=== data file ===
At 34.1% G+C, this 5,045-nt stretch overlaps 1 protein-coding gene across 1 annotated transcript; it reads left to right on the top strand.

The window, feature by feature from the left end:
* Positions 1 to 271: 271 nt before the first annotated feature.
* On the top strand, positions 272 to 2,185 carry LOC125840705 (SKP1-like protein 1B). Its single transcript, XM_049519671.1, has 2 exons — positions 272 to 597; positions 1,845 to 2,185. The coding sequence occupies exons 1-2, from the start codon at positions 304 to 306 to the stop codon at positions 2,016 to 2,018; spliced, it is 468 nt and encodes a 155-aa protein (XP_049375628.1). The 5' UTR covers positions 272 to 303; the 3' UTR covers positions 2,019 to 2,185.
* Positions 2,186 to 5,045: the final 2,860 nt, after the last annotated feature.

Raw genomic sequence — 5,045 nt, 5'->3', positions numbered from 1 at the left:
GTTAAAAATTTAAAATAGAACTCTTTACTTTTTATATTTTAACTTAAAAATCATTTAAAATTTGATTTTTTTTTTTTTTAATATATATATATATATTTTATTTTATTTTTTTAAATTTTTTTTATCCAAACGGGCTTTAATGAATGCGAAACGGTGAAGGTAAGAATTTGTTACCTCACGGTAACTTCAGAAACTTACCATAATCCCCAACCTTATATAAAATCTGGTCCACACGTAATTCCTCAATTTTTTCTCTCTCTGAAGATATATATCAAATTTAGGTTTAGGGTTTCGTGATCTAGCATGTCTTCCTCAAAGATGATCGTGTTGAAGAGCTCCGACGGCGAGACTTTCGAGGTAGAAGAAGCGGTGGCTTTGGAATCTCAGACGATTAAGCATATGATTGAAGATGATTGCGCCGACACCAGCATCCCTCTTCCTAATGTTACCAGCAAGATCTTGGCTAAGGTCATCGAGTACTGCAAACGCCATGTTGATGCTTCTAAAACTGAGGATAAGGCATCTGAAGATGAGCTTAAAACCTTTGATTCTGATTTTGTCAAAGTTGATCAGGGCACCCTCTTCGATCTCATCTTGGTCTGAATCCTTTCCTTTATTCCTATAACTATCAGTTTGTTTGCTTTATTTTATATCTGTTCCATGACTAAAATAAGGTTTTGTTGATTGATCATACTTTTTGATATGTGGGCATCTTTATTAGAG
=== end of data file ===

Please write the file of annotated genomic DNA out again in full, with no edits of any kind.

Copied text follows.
At 34.1% G+C, this 5,045-nt stretch overlaps 1 protein-coding gene across 1 annotated transcript; it reads left to right on the top strand.

The window, feature by feature from the left end:
* Positions 1 to 271: 271 nt before the first annotated feature.
* On the top strand, positions 272 to 2,185 carry LOC125840705 (SKP1-like protein 1B). Its single transcript, XM_049519671.1, has 2 exons — positions 272 to 597; positions 1,845 to 2,185. The coding sequence occupies exons 1-2, from the start codon at positions 304 to 306 to the stop codon at positions 2,016 to 2,018; spliced, it is 468 nt and encodes a 155-aa protein (XP_049375628.1). The 5' UTR covers positions 272 to 303; the 3' UTR covers positions 2,019 to 2,185.
* Positions 2,186 to 5,045: the final 2,860 nt, after the last annotated feature.

Raw genomic sequence — 5,045 nt, 5'->3', positions numbered from 1 at the left:
GTTAAAAATTTAAAATAGAACTCTTTACTTTTTATATTTTAACTTAAAAATCATTTAAAATTTGATTTTTTTTTTTTTTAATATATATATATATATTTTATTTTATTTTTTTAAATTTTTTTTATCCAAACGGGCTTTAATGAATGCGAAACGGTGAAGGTAAGAATTTGTTACCTCACGGTAACTTCAGAAACTTACCATAATCCCCAACCTTATATAAAATCTGGTCCACACGTAATTCCTCAATTTTTTCTCTCTCTGAAGATATATATCAAATTTAGGTTTAGGGTTTCGTGATCTAGCATGTCTTCCTCAAAGATGATCGTGTTGAAGAGCTCCGACGGCGAGACTTTCGAGGTAGAAGAAGCGGTGGCTTTGGAATCTCAGACGATTAAGCATATGATTGAAGATGATTGCGCCGACACCAGCATCCCTCTTCCTAATGTTACCAGCAAGATCTTGGCTAAGGTCATCGAGTACTGCAAACGCCATGTTGATGCTTCTAAAACTGAGGATAAGGCATCTGAAGATGAGCTTAAAACCTTTGATTCTGATTTTGTCAAAGTTGATCAGGGCACCCTCTTCGATCTCATCTTGGTCTGAATCCTTTCCTTTATTCCTATAACTATCAGTTTGTTTGCTTTATTTTATATCTGTTCCATGACTAAAATAAGGTTTTGTTGATTGATCATACTTTTTGATATGTGGGCATCTTTATTAGAG